The culminating episodes of a season are important not just because they begin to wrap up story threads, but because they really expose a series’ strengths and weaknesses while doing so. Here, the ongoing tensions in the friendship between Jill and Vanessa finally reach a boiling point, a satisfying development for a show that’s more lightly serialized than others of its ilk. The confrontation between Jill and Vanessa is successful because it introduces more meaty dramatic material to the show and demonstrates the importance of this relationship to the story. The writers don’t exactly reinvent the wheel when constructing this emotional climax between the two characters. Jill ditches plans with Vanessa in order to attend the extravagant “Hat Luncheon.” This results in Vanessa calling Jill out for trying to have it both ways: complaining about her wealthy in-laws while actually relishing in her newfound—rather, increased—privilege. Of course the lie is exposed when Vanessa runs into Jill galavanting about in a silly hat with Brooke because that’s what always happens, but the hurt on Vanessa’s face sells this familiar storyline. The hurt that Vanessa displays throughout the episode is that much more impactful because she’s such an independent, acerbic character. That independent streak remains, nonetheless, as she initiates a great confrontation scene that takes place in Jill’s kitchen. This sequence evokes some of the best scenes in shows like Girls, where friendship-oriented plots are given as much weight and nuance as romantic storylines typically receive.
The twist that Vanessa is the truth fairy then balances out the pair’s dynamic. Someone in the UES inner circle has been committing the ultimate sin—educating children about current events—and Brooke takes it upon herself to find the culprit. and Brooke wants to get to the bottom of it. Corrupting UES children is a great follow-up to Vanessa’s babysitting shenanigans this season, contributing to the serialization and the character’s involvement in the main plot. Jill does have a good point that informing kids of the complexities of the human condition without their parents’ consent is probably pushing the boundaries of ethical behavior, and developing her argument further would have been beneficial. Vanessa is an excellent character, but it’s tempting to depict her as a saint in contrast to the abundance of deplorable characters. Vanessa is the audience surrogate in many ways, so sanctifying her would involve way too much pandering; the characters of both Vanessa and Jill benefit when they can take turns being right and wrong.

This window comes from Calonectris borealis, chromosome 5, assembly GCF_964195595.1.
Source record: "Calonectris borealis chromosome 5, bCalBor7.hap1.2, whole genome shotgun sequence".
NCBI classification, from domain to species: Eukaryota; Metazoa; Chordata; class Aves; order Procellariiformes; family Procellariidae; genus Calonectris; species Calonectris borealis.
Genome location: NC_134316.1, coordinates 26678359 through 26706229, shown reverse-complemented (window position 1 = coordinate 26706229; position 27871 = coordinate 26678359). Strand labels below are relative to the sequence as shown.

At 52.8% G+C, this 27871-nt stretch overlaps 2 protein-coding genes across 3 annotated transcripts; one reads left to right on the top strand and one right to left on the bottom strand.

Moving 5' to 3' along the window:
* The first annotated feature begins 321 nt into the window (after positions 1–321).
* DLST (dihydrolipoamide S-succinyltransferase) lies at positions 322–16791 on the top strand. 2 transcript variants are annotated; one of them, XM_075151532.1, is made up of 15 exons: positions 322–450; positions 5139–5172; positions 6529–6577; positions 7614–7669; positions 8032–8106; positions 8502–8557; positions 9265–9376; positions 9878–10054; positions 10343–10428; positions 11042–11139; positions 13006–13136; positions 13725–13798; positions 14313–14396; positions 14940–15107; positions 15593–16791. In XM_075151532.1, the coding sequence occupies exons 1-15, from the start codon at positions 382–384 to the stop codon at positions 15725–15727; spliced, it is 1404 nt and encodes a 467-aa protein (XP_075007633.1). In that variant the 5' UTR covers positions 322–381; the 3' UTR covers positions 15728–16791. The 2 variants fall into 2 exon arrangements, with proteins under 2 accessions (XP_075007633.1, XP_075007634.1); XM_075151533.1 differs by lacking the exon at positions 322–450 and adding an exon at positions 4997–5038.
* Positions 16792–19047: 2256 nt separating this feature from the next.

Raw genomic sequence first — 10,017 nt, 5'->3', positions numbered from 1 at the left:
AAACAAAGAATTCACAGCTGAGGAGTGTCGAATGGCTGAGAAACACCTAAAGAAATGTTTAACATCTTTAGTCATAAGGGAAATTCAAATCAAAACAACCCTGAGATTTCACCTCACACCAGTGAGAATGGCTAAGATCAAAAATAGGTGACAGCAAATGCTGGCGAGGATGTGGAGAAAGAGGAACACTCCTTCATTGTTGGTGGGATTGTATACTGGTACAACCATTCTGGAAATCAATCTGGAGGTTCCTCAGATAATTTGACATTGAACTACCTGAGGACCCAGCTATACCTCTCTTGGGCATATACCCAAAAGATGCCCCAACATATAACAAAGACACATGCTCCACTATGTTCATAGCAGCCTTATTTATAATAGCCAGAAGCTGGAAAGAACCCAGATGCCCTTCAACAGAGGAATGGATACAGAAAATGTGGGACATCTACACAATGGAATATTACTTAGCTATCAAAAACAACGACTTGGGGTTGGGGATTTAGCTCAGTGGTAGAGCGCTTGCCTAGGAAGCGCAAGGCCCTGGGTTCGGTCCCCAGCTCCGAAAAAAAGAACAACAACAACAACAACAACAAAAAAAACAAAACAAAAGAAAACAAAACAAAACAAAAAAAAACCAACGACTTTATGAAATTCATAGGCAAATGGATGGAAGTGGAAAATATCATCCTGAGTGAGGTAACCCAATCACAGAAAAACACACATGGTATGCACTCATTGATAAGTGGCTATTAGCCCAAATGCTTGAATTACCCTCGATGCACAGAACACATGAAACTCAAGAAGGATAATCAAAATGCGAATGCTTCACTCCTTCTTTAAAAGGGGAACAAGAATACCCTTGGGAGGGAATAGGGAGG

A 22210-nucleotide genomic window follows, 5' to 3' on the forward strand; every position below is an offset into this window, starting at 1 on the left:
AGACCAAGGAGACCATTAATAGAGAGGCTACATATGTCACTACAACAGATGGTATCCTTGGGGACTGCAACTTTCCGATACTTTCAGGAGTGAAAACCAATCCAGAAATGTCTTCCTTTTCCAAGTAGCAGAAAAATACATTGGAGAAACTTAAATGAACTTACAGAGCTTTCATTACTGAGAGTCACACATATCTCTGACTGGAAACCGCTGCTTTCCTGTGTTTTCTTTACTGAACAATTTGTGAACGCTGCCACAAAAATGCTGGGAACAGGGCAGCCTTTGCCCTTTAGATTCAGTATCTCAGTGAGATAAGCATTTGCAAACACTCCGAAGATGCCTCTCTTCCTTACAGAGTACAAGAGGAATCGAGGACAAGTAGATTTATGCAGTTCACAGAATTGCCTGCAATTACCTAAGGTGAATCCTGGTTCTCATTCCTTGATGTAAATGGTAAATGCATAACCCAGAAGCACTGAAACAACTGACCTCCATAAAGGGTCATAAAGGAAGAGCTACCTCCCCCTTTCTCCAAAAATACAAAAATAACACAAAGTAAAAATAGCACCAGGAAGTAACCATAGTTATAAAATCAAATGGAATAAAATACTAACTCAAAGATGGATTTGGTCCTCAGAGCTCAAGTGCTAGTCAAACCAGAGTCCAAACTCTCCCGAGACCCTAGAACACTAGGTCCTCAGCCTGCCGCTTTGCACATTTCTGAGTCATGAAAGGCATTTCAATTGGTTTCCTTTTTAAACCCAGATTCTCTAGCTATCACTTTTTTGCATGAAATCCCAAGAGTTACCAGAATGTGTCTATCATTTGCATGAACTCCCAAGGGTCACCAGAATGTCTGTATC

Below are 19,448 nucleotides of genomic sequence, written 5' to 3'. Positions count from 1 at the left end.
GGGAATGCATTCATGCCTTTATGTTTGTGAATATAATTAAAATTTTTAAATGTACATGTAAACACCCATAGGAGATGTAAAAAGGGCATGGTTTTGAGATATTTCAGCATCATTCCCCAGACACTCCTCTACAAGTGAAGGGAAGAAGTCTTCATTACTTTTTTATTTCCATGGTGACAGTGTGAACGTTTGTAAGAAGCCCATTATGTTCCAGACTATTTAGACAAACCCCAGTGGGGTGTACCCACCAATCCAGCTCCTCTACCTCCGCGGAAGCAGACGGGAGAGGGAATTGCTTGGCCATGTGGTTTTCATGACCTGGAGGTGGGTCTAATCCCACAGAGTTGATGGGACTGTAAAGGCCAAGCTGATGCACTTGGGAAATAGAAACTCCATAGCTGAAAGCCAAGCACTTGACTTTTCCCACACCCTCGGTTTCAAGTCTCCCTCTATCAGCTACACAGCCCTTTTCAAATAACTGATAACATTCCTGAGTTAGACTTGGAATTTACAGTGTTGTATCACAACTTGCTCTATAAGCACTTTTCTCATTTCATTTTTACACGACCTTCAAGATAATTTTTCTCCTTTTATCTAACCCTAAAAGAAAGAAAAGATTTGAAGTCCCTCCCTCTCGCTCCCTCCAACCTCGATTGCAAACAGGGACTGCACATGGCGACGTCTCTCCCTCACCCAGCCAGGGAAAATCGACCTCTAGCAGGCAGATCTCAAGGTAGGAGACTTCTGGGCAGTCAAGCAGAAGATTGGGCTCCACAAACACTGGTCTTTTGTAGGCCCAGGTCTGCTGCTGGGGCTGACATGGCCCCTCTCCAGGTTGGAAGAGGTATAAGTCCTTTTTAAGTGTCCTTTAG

Vanessa thinks she’s doing the right thing by treating the kids like adults because as a doctor, she prioritizes the facts. Her bluntness also makes her a good friend; she doesn’t sugarcoat things when she’s hurt or concerned by Jill. The truth can be a bitter pill to swallow, but Vanessa’s approach is better than Brooke’s, which involves flattery, manipulation, and passive-aggressive asides meant to belittle. Odd Mom Out has struggled in its depiction of a familiar character like Brooke, overusing cliché plot points like self-serving philanthropic events and plastic surgery—or at least not using them to probe what’s going on under the surface. In its ninth episode, the show finally starts to crack that nut of a woman open, or at least get closer to the truth. Andy catches Lex cheating on Brooke, which facilitates a confession as to the real state of the Weber marriage. This is important because Lex finally gets some grounded characterization, and it suggests that Brooke is distracting herself with the superficial in order to avoid facing her crumbling marriage. The couple’s poor sex life has always been an (easy) joke, but this is a more straightforward and relatable take on the situation.